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Eleven, 2015EXPAND
Eleven, 2015
Kia LaBeija

NSU Art Museum's "A Sense of Pride" Symposium Spotlights Queer Artists and Activists of Color

A symposium at the NSU Art Museum Fort Lauderdale is bringing together established and emerging LGBTQ+ artists to explore issues of queer identity and representation in art through panel discussions and conceptual performances. The day-long event also invites activists and curators to explore the role of LGBTQ+ art in America's HIV/AIDS crisis, and to spotlight the role of queer artists in bringing attention to these issues through their work.

Sebastian Perez, NSU Art Museum's associate education curator, says it was necessary to create these conversations not only within the LGBTQ+ community but throughout South Florida at large. The symposium is part of the museum's "A Sense of Pride" initiative, which connects the LGBTQ+ community through programs fostering acceptance, inclusion, and understanding, says Perez.

NSU's symposium will consist of two panels and a performance section featuring nationally-renowned and local artists. Participants include Rosemarie Romero, creator of traveling queer-feminist nail salon Porn Nail$; Dr. Requel Lopes, director of Wilton Manors' World AIDS Museum and Education Center (the first of its kind); and artist Roberto Navarrete, who will perform a ritualistic healing practice in response to intolerance towards the LGBTQ+ community.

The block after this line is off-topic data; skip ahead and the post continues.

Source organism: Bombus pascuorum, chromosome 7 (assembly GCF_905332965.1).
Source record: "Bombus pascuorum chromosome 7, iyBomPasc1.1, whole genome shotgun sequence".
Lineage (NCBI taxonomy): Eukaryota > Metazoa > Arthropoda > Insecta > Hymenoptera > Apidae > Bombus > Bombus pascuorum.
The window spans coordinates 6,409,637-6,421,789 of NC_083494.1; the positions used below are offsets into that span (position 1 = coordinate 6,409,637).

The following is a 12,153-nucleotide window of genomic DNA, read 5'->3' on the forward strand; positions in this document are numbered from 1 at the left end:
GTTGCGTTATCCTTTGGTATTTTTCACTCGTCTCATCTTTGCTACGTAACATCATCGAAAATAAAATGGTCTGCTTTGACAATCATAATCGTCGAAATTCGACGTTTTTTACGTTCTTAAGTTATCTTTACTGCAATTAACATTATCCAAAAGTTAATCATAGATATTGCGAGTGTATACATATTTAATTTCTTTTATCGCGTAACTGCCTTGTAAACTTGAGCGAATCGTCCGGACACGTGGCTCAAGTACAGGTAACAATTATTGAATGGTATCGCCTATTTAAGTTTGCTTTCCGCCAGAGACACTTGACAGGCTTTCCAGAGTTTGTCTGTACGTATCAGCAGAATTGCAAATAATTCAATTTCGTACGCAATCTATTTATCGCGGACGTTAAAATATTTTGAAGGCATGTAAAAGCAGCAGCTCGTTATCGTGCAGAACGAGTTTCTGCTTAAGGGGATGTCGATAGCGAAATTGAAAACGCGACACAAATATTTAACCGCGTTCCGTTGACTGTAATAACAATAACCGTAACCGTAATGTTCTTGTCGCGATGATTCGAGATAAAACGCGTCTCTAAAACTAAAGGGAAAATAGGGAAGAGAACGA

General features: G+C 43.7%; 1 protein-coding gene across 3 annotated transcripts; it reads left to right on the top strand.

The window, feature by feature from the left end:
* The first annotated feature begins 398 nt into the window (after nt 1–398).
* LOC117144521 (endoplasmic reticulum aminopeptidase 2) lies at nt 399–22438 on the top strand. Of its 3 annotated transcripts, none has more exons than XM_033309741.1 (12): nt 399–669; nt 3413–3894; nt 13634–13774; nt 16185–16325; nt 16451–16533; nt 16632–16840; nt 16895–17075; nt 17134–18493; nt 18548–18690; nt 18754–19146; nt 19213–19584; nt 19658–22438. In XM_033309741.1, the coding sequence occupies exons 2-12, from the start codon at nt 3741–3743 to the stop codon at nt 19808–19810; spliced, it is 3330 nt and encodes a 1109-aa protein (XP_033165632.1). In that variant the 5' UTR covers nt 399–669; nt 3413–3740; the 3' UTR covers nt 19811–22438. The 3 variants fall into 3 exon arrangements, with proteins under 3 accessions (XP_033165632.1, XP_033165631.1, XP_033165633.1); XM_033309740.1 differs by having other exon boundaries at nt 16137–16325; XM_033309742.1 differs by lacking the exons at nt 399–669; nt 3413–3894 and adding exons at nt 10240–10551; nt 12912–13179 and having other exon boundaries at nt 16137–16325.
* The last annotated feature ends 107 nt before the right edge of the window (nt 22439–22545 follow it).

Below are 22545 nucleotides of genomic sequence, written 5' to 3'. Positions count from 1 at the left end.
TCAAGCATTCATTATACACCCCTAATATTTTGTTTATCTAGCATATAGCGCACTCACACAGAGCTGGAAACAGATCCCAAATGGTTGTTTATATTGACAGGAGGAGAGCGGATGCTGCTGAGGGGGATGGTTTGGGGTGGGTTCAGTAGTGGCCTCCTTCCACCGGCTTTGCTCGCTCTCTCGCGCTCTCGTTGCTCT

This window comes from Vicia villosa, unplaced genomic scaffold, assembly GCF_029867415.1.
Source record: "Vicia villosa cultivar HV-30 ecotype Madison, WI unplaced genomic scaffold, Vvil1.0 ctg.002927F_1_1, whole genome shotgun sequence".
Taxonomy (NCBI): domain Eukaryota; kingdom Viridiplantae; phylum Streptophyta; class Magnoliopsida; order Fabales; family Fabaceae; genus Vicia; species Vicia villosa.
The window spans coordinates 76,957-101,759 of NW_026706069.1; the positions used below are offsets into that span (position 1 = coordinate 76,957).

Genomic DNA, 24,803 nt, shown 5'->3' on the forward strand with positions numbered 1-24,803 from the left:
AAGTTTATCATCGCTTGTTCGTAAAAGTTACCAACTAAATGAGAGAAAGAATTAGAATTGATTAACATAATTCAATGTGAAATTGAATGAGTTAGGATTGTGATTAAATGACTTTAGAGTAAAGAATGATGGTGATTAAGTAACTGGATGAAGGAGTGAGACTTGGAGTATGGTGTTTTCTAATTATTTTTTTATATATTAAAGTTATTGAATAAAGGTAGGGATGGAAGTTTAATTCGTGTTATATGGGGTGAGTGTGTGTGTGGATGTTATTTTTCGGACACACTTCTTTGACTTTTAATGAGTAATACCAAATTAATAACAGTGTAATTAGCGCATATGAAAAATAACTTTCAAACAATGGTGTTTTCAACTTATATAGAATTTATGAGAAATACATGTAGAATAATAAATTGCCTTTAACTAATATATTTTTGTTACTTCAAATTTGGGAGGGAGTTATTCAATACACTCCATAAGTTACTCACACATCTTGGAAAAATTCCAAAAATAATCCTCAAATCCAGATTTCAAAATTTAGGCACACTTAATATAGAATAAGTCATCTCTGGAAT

One panel discussion, titled "The New Identities: Queer Black and Latin-X Artists in America," will host artists Naima Green, Roberto Navarrete, GeoVanna Gonzalez, and Najja Moon. The artists identify as queer individuals of color and will touch upon issues of identity, representation, and race, and the ways in which these identities intersect and affect their place within the LGBTQ+ community.

"[The panel's title is] a bit tongue-in-cheek, because [these] are not new identities. These identities come and go through history... It's almost like people can reappropriate their identity and be proud," Perez says. "One thing we see in the art world is this rise and interest in the voice of POC. We can't help but love what we're seeing and add to the development that's going on, but we do see black and LatinX artists — and it's not like the work is being copied or reappropriated. This is their work, and this is their voice, and we get to hear it."

For Perez, who has been involved in more of the museum's queer-focused programming, the mission is to showcase the pride within Broward's diverse communities and to educate the public. The museum's upcoming program, "A Sense of Pride: African American and Caribbean LGBTQ+ Communities," will focus on the Haitian and Caribbean LGBTQ+ experience while highlighting the spiritual conceptualizations and social realities the communities face both in the U.S. and the on the islands.

"We have the second gayest city in the country, which is Wilton Manors per capita, but once you go outside of Wilton Manors and any other county in the country, you don't have that support system of that sense of pride within the community or that representation," Perez says. "For us, it was so simple to do this. The art community is known to accept the deviants or the eccentric. We want to show the community that we're a cultural institution that opens the doors to everyone."

A Sense of Pride Symposium: Visual Activists and New Identities. 11 a.m. Saturday, May 18 at NSU Art Museum, One E. Las Olas Blvd., Fort Lauderdale. Admission is free with RSVP via nsuartmuseum.org.

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